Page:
Carolyn Wilke

Former Staff Writer, Science News for Students

Carolyn Wilke recently earned her Ph.D. in environmental engineering at Northwestern University, where her research drew on the fields of environmental chemistry, materials science and toxicology. She got her start in science writing by blogging for HELIX, Northwestern’s science magazine and wrote as a AAAS Mass Media Fellow at The Sacramento Bee. Prior to working at Science News for Students, Carolyn interned at Science News and The Scientist. When not delving into a new scientific discovery, you might find Carolyn behind her sewing machine or trying to amuse her cat. 

All Stories by Carolyn Wilke

  1. Physics

    Shape-shifting cuts give shoes a better grip

    With pop-out structures inspired by kirigami and animals, a shoe sole goes from flat to spiky to boost friction on slippery surfaces such as ice.

  2. Physics

    A contrast between shadows and light can now generate electricity

    A new device exploits the contrast between bright spots and shade to produce a current that can power small electronics.

  3. Fossils

    Fossil stomach reveals a dinosaur’s last meal

    A rare fossilized stomach reveals a dino’s dining preferences. It also provides clues to the ecosystem in which the reptile lived.

  4. Chemistry

    Working up a sweat may one day power up a device

    Tech that turns sweat into power may make for greener gadgets. A new device uses perspiration to charge a supercapacitor and run a sensor.

  5. Chemistry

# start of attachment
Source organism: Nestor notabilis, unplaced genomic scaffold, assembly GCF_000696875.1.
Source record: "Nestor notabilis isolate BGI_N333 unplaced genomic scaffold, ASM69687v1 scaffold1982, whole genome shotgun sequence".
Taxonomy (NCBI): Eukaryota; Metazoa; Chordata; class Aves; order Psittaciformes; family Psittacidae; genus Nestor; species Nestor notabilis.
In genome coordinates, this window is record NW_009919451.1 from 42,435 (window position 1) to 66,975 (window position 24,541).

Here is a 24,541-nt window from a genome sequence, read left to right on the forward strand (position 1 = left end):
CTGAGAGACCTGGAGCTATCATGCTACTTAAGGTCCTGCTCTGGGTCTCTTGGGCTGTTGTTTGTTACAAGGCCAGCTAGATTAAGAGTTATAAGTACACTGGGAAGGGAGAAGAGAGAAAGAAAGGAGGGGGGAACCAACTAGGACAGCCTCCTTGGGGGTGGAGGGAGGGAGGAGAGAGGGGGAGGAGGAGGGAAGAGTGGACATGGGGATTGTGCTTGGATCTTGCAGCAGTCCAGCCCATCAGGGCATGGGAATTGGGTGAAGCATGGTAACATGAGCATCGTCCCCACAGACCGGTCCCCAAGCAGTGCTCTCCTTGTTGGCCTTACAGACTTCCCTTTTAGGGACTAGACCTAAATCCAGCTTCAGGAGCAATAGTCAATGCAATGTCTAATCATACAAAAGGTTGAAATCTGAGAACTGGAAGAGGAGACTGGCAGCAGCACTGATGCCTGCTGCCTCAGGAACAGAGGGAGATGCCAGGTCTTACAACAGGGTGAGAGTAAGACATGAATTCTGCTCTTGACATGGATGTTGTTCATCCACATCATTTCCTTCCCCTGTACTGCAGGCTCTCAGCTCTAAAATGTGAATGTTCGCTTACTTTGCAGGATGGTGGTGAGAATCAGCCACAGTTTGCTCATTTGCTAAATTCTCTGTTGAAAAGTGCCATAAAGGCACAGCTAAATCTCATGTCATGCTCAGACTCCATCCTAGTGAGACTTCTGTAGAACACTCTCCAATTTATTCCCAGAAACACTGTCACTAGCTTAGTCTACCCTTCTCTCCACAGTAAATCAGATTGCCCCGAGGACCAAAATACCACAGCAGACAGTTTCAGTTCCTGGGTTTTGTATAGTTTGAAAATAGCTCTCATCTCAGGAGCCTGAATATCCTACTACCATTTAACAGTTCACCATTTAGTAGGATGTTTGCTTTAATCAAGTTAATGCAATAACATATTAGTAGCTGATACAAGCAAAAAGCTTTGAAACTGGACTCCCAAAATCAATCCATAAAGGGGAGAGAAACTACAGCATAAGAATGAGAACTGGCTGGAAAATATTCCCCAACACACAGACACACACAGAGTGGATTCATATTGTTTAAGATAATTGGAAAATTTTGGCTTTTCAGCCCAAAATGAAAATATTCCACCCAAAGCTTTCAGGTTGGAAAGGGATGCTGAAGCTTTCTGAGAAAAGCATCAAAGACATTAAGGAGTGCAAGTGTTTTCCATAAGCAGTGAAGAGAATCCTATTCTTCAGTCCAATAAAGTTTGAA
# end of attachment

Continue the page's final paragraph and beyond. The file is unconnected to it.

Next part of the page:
Scientists Say: Polymer

    Polymers can be natural or man-made, but they are all big molecules made up of smaller units linked together.

  6. Oceans

    Going bright may help corals recover from bleaching

    When some corals bleach, they turn neon colors. Flashy hues may be part of a response that helps these corals recover and reunite with their algae.

  7. Oceans

    Scientists Say: Tsunami

    This is a series of ocean waves triggered by an underwater earthquake or volcano. The event starts as small waves, but those waves can grow as they approach land.

  8. Fossils

    Saber-toothed anchovy relatives were once fearsome hunters

    Today’s plankton-eating anchovies sport tiny teeth. But their ancient kin were armed with spiky lower teeth and a giant upper sabertooth.

  9. Space

    Scientists Say: Spaghettification

    Black holes cram a lot of mass into a small area. When another object gets close, the black hole’s gravity can stretch it into a noodle-like strand.

  10. Chemistry

    This tube worm’s glowing slime may help sustain its own shine

    Snot oozed by a marine tube worm can glow for up to 3 full days. The secret of how this works might lead to long-lasting lights that glow on and on.